10 of 10 people found the following review helpful
HASH(0x95928354) out of 5 stars A REAL Revelation... 8 Jan. 2004
By Anthony Thompson - Published on
Format: Audio CD
I first heard "Teenage Jesus" on the "No New York" compilation album from 1978. Frankly, 16-year-old Lydia blew Johnny Rotten and all the other snarling punks away with this incredibly primal music. And, unlike much of the music released from that time, "Teenage Jesus" is not dated one bit - it sounds as though it could have been released yesterday. If you hunger for some real and raw music, do yourself a favor and get this!
9 of 10 people found the following review helpful
HASH(0x95d2acfc) out of 5 stars I took some time with this review... 26 Jan. 2006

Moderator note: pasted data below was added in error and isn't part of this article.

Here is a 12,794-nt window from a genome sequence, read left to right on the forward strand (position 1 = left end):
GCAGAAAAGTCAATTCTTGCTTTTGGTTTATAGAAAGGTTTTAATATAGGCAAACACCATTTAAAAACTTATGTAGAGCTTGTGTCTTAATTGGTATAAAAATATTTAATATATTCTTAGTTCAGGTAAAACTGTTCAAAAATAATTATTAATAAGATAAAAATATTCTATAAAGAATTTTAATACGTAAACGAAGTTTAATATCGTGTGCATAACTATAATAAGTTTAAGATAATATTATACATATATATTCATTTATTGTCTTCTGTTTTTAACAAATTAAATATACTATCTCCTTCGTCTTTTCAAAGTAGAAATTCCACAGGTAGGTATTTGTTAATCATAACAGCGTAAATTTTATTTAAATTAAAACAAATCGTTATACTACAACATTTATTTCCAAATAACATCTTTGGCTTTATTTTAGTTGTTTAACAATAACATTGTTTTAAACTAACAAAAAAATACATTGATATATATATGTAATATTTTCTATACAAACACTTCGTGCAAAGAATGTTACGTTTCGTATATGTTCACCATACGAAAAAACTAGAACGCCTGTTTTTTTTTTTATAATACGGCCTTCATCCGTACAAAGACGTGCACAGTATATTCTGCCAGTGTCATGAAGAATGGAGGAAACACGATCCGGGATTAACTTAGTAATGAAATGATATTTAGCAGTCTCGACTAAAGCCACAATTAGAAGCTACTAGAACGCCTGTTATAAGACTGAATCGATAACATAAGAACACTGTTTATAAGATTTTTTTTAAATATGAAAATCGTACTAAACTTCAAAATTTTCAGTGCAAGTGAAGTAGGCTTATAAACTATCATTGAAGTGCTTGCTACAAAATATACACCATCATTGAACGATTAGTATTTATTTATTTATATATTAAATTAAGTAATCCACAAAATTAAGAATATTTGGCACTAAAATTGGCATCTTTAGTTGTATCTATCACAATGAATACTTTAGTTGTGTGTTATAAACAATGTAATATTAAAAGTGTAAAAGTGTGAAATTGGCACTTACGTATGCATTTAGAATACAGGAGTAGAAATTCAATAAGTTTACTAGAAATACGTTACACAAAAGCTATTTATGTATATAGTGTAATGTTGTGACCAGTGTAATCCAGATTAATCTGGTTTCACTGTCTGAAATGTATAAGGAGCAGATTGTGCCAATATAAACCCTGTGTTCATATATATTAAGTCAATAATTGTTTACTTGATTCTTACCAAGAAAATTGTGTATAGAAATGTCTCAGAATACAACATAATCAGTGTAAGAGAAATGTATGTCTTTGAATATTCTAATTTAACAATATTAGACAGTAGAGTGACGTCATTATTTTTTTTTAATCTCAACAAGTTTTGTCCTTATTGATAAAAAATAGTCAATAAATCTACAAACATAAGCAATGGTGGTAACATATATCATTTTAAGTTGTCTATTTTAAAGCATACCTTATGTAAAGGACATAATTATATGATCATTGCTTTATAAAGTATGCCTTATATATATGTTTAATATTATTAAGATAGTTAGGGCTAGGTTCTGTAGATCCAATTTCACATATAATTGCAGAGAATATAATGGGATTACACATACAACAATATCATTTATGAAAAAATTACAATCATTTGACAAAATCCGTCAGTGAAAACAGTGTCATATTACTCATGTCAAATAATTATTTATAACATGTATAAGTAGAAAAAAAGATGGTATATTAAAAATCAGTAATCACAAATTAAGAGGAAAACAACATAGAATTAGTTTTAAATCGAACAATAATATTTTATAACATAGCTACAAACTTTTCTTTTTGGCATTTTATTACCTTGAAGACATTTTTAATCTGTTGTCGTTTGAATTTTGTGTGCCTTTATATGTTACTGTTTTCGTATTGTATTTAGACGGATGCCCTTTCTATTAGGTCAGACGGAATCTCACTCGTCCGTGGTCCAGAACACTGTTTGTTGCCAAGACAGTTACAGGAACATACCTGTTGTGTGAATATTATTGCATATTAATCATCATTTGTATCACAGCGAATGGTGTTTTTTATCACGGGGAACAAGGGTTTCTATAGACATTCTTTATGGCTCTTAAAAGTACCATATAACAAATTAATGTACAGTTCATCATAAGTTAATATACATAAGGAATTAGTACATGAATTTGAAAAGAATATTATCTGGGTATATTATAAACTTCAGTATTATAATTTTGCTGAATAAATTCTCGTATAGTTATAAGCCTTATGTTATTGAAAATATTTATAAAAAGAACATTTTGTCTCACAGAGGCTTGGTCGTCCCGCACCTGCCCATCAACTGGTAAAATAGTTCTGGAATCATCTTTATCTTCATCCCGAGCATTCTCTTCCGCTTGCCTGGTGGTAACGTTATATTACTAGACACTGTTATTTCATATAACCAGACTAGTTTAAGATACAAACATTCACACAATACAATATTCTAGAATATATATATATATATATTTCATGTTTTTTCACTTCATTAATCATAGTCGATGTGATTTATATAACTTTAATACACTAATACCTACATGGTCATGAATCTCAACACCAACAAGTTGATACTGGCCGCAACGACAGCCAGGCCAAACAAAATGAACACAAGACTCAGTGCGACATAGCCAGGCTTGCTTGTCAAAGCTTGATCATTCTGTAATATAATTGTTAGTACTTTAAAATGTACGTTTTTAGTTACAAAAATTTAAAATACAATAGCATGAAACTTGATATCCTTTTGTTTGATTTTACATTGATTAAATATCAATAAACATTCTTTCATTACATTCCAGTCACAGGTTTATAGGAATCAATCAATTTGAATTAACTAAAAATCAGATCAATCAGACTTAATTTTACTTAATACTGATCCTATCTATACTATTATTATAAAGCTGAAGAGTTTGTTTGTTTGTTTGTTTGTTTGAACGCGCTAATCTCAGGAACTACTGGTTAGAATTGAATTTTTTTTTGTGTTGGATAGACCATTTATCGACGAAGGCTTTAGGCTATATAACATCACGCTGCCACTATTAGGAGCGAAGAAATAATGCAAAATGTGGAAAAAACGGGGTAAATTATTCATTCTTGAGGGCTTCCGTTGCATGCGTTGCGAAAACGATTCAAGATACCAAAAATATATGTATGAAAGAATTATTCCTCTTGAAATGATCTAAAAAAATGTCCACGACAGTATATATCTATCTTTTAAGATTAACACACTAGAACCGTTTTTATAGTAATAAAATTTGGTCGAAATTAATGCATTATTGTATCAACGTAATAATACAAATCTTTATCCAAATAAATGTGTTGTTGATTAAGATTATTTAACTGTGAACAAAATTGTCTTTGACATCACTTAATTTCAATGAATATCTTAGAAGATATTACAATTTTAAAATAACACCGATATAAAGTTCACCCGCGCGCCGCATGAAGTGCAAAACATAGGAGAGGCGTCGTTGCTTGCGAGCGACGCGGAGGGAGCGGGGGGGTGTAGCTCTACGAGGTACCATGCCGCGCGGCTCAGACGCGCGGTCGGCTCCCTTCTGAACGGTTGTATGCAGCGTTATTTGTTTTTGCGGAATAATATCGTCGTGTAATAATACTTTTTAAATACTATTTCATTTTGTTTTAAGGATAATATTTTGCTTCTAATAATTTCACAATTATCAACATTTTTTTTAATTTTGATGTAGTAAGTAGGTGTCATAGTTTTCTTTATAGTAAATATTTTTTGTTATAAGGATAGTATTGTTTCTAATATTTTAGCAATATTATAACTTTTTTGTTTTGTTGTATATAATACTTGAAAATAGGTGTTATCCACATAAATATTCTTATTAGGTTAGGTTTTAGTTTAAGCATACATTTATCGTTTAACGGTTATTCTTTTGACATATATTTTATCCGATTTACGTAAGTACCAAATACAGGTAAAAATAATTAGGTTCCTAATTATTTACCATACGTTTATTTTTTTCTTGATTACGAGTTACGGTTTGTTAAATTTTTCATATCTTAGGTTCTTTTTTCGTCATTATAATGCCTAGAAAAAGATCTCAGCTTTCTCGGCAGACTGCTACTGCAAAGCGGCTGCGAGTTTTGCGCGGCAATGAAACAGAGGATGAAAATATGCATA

By PSM/Bokor - Published on
Format: Audio CD
I've listened to this CD so many times over the past two weeks. Each time, I've had a visceral reaction to what I heard. As I write this, I'm not 100% sure that I'm qualified to review this.

Ultimately, Teenage Jesus and the Jerks have cemented a place in the foundation of punk music. This is a wretched attack on any concept of music one may have.

This is coming from a fan of Flipper, CRASS, Meat Puppets, MC-5, and Suicide. I own a butt load of Throbbing Gristle releases. I'm not a casual punk, obscure music wanna-be. I own and crave some sh--.

The casual listener and then some will hate this CD and bust it into a thousand pieces within 1 minute. 99% of listeners will give it a 1 star rating and lower.

I will defend Flux of Pink Indians. I believe they are a very important band. But, Teenage Jesus and the Jerks make Flux sound like a day at the park.